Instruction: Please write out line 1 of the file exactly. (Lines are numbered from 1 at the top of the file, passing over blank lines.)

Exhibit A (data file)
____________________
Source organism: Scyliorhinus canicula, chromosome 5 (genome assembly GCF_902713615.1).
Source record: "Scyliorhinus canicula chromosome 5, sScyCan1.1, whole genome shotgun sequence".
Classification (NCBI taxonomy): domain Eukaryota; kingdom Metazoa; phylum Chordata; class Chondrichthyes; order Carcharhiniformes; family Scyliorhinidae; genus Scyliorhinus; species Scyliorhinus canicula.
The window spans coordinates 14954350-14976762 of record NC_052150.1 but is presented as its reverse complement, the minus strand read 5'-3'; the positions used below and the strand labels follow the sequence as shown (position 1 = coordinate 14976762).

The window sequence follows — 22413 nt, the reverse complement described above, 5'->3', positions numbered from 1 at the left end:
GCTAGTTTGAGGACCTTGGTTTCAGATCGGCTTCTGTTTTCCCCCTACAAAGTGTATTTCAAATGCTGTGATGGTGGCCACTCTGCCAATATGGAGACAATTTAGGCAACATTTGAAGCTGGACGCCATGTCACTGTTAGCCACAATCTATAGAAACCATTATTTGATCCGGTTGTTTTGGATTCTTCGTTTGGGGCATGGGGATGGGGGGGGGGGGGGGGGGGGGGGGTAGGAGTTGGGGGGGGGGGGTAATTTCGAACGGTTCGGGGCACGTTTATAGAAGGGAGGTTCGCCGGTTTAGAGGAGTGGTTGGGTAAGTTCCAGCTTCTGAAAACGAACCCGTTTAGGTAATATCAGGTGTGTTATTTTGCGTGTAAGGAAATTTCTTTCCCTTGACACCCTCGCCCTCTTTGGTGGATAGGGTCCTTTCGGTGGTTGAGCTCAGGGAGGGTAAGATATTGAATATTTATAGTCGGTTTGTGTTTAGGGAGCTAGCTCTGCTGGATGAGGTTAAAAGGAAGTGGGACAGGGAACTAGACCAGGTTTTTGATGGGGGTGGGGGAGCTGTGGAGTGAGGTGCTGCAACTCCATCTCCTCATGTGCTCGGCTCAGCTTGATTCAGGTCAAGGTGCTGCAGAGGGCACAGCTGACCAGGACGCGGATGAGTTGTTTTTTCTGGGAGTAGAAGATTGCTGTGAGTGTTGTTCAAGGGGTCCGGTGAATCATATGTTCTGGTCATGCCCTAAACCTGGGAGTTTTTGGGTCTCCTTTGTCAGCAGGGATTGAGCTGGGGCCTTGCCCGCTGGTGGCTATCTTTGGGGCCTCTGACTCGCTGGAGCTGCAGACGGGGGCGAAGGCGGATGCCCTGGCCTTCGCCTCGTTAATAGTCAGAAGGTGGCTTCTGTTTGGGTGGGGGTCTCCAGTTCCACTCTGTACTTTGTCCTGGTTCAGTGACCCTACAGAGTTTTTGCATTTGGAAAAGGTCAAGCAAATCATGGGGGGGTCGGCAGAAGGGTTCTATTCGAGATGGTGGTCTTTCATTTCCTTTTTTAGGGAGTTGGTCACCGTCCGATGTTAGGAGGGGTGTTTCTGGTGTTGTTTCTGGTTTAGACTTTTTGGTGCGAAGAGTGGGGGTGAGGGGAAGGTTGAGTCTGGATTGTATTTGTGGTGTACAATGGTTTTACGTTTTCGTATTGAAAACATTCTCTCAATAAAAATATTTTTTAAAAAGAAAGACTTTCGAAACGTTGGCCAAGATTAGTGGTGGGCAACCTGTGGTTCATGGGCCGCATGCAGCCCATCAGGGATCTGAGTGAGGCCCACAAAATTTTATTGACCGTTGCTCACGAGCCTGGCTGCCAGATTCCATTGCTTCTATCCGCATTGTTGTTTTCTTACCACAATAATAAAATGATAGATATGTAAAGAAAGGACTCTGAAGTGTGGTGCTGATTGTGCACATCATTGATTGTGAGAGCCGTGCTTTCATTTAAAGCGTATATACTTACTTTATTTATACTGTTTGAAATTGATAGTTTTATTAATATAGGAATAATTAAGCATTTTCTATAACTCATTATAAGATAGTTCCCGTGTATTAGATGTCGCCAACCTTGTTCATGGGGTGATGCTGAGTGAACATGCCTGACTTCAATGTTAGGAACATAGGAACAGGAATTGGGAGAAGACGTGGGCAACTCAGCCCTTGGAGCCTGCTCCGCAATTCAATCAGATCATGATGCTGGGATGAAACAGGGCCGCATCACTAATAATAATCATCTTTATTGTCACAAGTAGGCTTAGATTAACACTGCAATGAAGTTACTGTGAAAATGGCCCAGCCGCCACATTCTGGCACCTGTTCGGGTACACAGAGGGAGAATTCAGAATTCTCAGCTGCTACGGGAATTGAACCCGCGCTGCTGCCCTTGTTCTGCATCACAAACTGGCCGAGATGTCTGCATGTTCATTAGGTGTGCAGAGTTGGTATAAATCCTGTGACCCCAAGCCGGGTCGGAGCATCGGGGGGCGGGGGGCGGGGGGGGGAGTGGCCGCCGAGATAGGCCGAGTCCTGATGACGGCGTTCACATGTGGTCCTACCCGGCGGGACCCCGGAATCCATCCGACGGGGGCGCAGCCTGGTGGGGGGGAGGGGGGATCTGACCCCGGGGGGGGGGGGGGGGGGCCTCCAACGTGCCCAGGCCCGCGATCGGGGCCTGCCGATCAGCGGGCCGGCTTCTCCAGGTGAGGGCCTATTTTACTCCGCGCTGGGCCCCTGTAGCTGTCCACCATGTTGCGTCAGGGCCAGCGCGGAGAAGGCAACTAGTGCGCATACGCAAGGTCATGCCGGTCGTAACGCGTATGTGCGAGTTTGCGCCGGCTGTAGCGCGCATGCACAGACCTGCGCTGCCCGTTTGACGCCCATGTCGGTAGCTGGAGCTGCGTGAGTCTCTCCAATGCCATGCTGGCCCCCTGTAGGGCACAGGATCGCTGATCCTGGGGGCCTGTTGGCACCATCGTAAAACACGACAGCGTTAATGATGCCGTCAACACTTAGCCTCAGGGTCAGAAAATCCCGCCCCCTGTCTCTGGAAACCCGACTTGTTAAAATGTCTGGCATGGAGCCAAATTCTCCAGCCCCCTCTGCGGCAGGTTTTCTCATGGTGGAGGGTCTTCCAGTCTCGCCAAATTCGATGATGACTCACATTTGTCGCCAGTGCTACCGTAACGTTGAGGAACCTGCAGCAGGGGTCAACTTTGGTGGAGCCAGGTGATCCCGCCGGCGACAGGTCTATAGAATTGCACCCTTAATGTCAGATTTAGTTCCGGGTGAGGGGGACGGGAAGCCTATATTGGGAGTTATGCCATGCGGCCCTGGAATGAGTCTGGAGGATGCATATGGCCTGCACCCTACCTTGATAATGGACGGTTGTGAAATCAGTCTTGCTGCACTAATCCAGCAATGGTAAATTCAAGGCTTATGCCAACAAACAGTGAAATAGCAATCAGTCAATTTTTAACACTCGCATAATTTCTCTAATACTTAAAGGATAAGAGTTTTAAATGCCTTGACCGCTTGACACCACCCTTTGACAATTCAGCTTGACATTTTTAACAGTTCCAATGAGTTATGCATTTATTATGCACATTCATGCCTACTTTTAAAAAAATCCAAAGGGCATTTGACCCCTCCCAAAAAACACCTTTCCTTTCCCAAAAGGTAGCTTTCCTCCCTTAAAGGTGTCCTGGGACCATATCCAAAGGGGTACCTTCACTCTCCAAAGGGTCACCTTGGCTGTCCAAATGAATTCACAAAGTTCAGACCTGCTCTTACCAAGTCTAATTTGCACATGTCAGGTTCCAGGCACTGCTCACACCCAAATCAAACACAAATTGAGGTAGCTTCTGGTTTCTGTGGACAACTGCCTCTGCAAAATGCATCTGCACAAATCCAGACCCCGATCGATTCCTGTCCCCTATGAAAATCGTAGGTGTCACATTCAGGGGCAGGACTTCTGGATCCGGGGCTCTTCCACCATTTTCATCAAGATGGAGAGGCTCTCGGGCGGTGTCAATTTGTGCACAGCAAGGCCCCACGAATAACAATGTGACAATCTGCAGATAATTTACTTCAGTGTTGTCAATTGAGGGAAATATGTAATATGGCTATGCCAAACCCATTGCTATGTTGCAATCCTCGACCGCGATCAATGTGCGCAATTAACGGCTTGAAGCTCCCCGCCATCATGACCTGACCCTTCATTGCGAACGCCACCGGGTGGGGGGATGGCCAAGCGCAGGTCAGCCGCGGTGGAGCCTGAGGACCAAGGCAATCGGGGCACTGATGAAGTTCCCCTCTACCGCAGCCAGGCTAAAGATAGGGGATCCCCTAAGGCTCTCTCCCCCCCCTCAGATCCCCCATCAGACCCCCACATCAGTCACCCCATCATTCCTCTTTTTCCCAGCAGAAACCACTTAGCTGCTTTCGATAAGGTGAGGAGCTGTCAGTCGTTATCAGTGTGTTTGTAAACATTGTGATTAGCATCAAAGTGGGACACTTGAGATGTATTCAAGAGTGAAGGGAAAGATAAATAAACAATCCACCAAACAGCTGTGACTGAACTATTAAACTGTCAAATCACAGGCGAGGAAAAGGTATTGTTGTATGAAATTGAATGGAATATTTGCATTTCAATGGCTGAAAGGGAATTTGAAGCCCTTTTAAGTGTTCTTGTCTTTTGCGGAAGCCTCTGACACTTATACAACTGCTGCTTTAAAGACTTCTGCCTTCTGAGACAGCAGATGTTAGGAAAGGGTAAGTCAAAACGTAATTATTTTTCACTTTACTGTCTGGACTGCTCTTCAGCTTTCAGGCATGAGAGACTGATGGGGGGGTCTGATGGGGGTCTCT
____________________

Source organism: Scyliorhinus canicula, chromosome 5 (genome assembly GCF_902713615.1).